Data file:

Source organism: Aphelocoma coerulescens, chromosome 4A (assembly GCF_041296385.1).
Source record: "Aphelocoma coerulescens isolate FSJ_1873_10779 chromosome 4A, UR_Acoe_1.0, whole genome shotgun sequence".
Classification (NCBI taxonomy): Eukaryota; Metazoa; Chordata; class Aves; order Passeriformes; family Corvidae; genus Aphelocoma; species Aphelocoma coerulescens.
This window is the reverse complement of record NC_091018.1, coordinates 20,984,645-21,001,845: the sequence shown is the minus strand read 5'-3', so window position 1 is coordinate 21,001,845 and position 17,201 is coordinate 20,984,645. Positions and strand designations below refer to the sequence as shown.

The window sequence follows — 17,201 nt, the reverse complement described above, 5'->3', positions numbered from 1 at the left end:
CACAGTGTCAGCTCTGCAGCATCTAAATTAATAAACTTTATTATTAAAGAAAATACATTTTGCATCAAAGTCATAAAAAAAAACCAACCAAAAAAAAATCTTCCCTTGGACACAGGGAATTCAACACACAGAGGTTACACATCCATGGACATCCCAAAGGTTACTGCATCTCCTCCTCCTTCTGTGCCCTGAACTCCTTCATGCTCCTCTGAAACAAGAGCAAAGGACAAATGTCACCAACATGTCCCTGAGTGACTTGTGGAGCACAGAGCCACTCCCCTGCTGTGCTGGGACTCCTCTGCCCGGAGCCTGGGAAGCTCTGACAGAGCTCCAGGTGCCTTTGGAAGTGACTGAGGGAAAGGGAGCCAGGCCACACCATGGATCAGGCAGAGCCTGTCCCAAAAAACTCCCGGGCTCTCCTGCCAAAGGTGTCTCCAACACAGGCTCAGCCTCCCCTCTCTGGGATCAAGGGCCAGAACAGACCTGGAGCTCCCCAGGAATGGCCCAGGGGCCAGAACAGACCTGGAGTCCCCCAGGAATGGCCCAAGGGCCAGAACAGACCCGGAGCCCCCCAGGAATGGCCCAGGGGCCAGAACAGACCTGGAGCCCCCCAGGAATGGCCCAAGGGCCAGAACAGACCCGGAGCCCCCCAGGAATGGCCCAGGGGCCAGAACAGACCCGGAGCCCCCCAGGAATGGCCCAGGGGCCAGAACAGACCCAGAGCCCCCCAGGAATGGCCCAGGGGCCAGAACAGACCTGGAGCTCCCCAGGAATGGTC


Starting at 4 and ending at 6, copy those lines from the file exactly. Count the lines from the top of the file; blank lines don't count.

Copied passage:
This window is the reverse complement of record NC_091018.1, coordinates 20,984,645-21,001,845: the sequence shown is the minus strand read 5'-3', so window position 1 is coordinate 21,001,845 and position 17,201 is coordinate 20,984,645. Positions and strand designations below refer to the sequence as shown.

The window sequence follows — 17,201 nt, the reverse complement described above, 5'->3', positions numbered from 1 at the left end:
CACAGTGTCAGCTCTGCAGCATCTAAATTAATAAACTTTATTATTAAAGAAAATACATTTTGCATCAAAGTCATAAAAAAAAACCAACCAAAAAAAAATCTTCCCTTGGACACAGGGAATTCAACACACAGAGGTTACACATCCATGGACATCCCAAAGGTTACTGCATCTCCTCCTCCTTCTGTGCCCTGAACTCCTTCATGCTCCTCTGAAACAAGAGCAAAGGACAAATGTCACCAACATGTCCCTGAGTGACTTGTGGAGCACAGAGCCACTCCCCTGCTGTGCTGGGACTCCTCTGCCCGGAGCCTGGGAAGCTCTGACAGAGCTCCAGGTGCCTTTGGAAGTGACTGAGGGAAAGGGAGCCAGGCCACACCATGGATCAGGCAGAGCCTGTCCCAAAAAACTCCCGGGCTCTCCTGCCAAAGGTGTCTCCAACACAGGCTCAGCCTCCCCTCTCTGGGATCAAGGGCCAGAACAGACCTGGAGCTCCCCAGGAATGGCCCAGGGGCCAGAACAGACCTGGAGTCCCCCAGGAATGGCCCAAGGGCCAGAACAGACCCGGAGCCCCCCAGGAATGGCCCAGGGGCCAGAACAGACCTGGAGCCCCCCAGGAATGGCCCAAGGGCCAGAACAGACCCGGAGCCCCCCAGGAATGGCCCAGGGGCCAGAACAGACCCGGAGCCCCCCAGGAATGGCCCAGGGGCCAGAACAGACCCAGAGCCCCCCAGGAATGGCCCAGGGGCCAGAACAGACCTGGAGCTCCCCAGGAATGGTC